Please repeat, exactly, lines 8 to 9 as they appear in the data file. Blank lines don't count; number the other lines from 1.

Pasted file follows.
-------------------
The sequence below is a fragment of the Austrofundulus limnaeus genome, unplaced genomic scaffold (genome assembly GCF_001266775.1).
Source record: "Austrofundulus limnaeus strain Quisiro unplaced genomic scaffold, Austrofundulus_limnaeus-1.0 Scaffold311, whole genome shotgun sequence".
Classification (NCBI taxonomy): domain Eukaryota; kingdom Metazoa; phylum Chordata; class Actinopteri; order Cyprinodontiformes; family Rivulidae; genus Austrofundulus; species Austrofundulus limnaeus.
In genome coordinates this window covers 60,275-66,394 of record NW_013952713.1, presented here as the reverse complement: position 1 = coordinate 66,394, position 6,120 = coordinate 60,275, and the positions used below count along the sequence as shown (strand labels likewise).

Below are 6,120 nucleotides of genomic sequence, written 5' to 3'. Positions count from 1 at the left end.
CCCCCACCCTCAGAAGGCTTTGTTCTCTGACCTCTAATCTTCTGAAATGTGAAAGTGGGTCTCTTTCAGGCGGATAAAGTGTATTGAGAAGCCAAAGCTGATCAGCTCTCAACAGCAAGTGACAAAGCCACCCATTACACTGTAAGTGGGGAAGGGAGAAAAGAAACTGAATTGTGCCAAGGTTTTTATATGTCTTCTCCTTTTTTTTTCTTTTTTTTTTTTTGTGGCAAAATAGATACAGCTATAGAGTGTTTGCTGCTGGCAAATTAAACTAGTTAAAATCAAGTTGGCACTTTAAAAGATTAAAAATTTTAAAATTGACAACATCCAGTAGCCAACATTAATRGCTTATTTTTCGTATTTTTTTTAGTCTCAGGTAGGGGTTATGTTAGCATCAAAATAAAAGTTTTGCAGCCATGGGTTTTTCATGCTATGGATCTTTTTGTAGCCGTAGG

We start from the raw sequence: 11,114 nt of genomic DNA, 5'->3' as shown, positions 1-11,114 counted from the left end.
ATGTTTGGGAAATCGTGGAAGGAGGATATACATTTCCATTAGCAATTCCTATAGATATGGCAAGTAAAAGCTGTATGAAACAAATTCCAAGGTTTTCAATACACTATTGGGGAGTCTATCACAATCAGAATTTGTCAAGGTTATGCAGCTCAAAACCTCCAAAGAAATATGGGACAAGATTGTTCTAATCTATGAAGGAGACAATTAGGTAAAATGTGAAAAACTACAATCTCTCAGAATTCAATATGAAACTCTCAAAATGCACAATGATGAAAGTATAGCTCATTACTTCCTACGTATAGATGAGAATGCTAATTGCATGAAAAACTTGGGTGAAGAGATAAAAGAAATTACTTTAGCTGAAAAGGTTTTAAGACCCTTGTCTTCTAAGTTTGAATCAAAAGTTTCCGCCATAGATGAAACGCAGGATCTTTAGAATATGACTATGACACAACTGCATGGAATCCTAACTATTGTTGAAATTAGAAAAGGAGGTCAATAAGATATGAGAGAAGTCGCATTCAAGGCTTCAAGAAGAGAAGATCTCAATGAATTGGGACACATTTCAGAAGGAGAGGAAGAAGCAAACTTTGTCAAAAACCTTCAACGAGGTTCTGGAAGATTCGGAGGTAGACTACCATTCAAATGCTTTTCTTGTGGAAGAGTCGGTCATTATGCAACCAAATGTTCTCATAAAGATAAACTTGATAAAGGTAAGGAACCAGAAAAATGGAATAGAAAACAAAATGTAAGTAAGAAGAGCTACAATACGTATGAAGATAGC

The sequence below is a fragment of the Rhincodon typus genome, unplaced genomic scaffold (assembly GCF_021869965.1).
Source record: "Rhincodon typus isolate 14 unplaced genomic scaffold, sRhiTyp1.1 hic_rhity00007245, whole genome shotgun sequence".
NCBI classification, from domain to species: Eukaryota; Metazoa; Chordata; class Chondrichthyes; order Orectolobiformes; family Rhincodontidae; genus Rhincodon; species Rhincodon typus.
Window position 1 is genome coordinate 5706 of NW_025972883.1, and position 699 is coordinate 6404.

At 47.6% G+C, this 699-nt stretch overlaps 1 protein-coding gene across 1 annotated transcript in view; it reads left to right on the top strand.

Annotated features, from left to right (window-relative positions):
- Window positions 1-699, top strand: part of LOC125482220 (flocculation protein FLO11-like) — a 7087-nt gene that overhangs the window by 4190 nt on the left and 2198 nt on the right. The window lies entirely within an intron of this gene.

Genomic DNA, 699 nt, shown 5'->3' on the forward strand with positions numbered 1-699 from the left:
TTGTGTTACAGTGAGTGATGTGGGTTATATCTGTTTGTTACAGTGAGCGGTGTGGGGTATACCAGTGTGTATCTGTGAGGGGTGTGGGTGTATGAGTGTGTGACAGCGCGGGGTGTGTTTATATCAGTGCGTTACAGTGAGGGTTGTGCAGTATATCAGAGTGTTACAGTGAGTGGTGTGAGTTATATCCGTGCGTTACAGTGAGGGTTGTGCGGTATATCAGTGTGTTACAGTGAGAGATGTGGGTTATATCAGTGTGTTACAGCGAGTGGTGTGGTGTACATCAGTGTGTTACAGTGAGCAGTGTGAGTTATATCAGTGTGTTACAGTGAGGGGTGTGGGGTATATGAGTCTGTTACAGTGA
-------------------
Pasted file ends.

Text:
ATGTTTGGGAAATCGTGGAAGGAGGATATACATTTCCATTAGCAATTCCTATAGATATGGCAAGTAAAAGCTGTATGAAACAAATTCCAAGGTTTTCAATACACTATTGGGGAGTCTATCACAATCAGAATTTGTCAAGGTTATGCAGCTCAAAACCTCCAAAGAAATATGGGACAAGATTGTTCTAATCTATGAAGGAGACAATTAGGTAAAATGTGAAAAACTACAATCTCTCAGAATTCAATATGAAACTCTCAAAATGCACAATGATGAAAGTATAGCTCATTACTTCCTACGTATAGATGAGAATGCTAATTGCATGAAAAACTTGGGTGAAGAGATAAAAGAAATTACTTTAGCTGAAAAGGTTTTAAGACCCTTGTCTTCTAAGTTTGAATCAAAAGTTTCCGCCATAGATGAAACGCAGGATCTTTAGAATATGACTATGACACAACTGCATGGAATCCTAACTATTGTTGAAATTAGAAAAGGAGGTCAATAAGATATGAGAGAAGTCGCATTCAAGGCTTCAAGAAGAGAAGATCTCAATGAATTGGGACACATTTCAGAAGGAGAGGAAGAAGCAAACTTTGTCAAAAACCTTCAACGAGGTTCTGGAAGATTCGGAGGTAGACTACCATTCAAATGCTTTTCTTGTGGAAGAGTCGGTCATTATGCAACCAAATGTTCTCATAAAGATAAACTTGATAAAGGTAAGGAACCAGAAAAATGGAATAGAAAACAAAATGTAAGTAAGAAGAGCTACAATACGTATGAAGATAGC

The sequence below is a fragment of the Rhincodon typus genome, unplaced genomic scaffold (assembly GCF_021869965.1).